ALWAYS wash your hands before and after handling food:
This is the easiest food safety tip in the book – when preparing food, keep surfaces and utensils clean. Surfaces are not just counter-tops and cutting boards; do not forget to clean your utensils, too.
Wash your hands between each cooking task!
A simple trick that I use is to fill my kitchen sink with hot, sudsy water. This serves two purposes for me.
When preparing food, I can toss the dirty dishes into the hot water as I cook. This makes for easier cleanup. As you cook, stick your hands in the water to clean.
Photos from the U.S. Department of Health and Human Services and from Linda’s Kitchen
Do not use the same platter and utensils for raw and cooked meat and poultry. Use one cutting board for raw meats, another for fruits and vegetables that will not be cooked.
Always serve food on clean platters:
Now, you are probably thinking – “I know that! Why is she saying that to me?” But think? Have you every taken raw meat to the barbecue on a plate and then put the cooked meat back on the same plate to serve? Do not do this unless you have washed the dish in between. Raw meat has bacteria that will spread to the cooked meat.
Keep hot food hot and cold foods cold: COLD
Hot Foods – 140 degrees F. and above
Cold Foods – 40 degrees F. or below
If you have hot food/foods in the oven, put an accurate cooking or meat thermometer in the thickest part of the meat or center of your casserole. Adjust the oven temperature so that the food stays at an internal temperature of 140 degrees F. or above. An oven temperature of 200 to 250 degrees F. should be sufficient to hold the food. Cover the dishes or wrap with aluminum foil to prevent dryness.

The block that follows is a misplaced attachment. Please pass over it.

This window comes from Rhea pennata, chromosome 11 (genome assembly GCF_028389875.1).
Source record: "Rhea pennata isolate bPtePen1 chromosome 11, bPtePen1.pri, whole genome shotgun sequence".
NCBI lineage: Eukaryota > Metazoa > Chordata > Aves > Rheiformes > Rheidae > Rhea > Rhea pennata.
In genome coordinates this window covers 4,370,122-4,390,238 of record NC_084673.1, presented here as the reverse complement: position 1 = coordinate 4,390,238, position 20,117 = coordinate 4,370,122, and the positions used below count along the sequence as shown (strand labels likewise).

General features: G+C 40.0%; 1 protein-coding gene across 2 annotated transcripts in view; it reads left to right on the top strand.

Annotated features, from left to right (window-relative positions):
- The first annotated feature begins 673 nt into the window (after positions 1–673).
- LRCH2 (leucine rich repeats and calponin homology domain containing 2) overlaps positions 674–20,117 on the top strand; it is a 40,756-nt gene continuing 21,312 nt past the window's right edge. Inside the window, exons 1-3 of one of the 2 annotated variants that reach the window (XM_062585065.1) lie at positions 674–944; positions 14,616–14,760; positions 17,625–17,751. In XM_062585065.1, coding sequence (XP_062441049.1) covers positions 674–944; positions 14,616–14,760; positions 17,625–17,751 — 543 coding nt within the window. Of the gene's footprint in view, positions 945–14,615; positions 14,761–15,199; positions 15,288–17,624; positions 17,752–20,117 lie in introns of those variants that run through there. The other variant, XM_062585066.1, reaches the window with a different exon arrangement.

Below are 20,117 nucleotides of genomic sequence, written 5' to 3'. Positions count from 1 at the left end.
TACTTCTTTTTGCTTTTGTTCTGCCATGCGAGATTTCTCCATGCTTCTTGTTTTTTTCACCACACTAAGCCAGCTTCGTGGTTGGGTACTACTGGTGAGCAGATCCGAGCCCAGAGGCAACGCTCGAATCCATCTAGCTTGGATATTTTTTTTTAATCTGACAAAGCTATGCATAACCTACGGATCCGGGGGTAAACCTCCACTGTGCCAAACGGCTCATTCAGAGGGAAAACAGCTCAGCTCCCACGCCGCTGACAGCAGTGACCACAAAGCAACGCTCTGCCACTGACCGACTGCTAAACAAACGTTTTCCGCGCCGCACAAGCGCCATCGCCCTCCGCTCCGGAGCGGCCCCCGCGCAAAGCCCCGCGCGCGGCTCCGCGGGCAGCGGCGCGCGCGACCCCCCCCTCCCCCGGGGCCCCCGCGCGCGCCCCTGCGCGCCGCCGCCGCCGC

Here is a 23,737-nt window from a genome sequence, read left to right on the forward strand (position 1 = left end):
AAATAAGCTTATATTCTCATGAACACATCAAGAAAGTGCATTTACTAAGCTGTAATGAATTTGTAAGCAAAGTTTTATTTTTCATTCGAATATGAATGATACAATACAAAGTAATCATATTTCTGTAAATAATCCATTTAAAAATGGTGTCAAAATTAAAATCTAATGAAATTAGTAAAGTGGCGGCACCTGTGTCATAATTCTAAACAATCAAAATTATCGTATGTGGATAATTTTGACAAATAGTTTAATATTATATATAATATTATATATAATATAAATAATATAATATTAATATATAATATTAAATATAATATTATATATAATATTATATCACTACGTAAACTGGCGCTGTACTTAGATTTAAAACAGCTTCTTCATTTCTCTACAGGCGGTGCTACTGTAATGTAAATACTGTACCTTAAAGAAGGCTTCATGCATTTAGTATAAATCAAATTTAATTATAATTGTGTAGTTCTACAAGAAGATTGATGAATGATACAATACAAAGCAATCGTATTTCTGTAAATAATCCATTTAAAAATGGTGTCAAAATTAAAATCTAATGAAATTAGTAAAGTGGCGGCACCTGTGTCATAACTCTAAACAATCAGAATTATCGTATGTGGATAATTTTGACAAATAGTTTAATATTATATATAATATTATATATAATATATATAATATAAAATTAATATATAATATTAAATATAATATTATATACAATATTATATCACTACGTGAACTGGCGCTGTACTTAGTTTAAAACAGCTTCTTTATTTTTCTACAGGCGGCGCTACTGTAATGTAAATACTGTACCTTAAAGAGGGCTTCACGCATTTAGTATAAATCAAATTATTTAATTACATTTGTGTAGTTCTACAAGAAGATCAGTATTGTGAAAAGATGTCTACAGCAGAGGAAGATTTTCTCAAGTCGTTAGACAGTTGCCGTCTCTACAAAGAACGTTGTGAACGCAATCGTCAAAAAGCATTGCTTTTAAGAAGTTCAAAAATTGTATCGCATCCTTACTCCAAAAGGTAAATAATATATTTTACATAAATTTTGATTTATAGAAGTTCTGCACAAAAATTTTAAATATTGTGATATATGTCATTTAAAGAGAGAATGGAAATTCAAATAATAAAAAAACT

I get many readers asking what cooking/meat thermometer that I prefer and use in my cooking and baking. I, personally, use the Thermapen Thermometer shown in the photo on the right. To learn more about this excellent thermometer and to also purchase one (if you desire), just click on the underlined: Thermapen Thermometer.
Do not leave food at room temperature longer than 2 hours (1 hour when summer room temperatures are hot).
Thaw foods in the refrigerator, not on the counter. Also make sure that meat juices can’t drip onto other foods.
To store hot foods, refrigerate immediately in shallow containers to cool them more quickly.
Prevent Food Poisoning – When in doubt, throw it out!
Put food away as soon as you are done with it. Be sure to discard any food that has an off-color or order, or food that has warmed to room temperature for an unknown period of time.
If you have any question in your mind about the freshness or safety of eating a food product, throw it out. Do not guess – just do not eat something that you are not sure about. It is better to be safe than sorry!
Food Safety Pages:
Buffet and Party Safety
Also includes what to do if your guests have been delayed at least an hour.
Golden Rules of Food Safety
If you have any question in your mind about the freshness or safety of eating a food product, throw it out. It is better to be safe than sorry!
Picnic Safety Tips
There is nothing more American than the picnic. Picnics can take on many forms, such as the community picnic, friends and neighbors, tailgate parties, or ball games. There is also one sure thing at every picnic-lots of good food. The important point is to have safe and healthy food, not food that can cause food borne illness. Always prepare and store food properly.
Summer Safety Tips
Summer is the time for barbecues and picnics. The biggest party crasher at summer picnic and buffets is food borne bacteria. You can’t see them and you can’t taste them, but you sure can feel them if illness occurs hours or days later.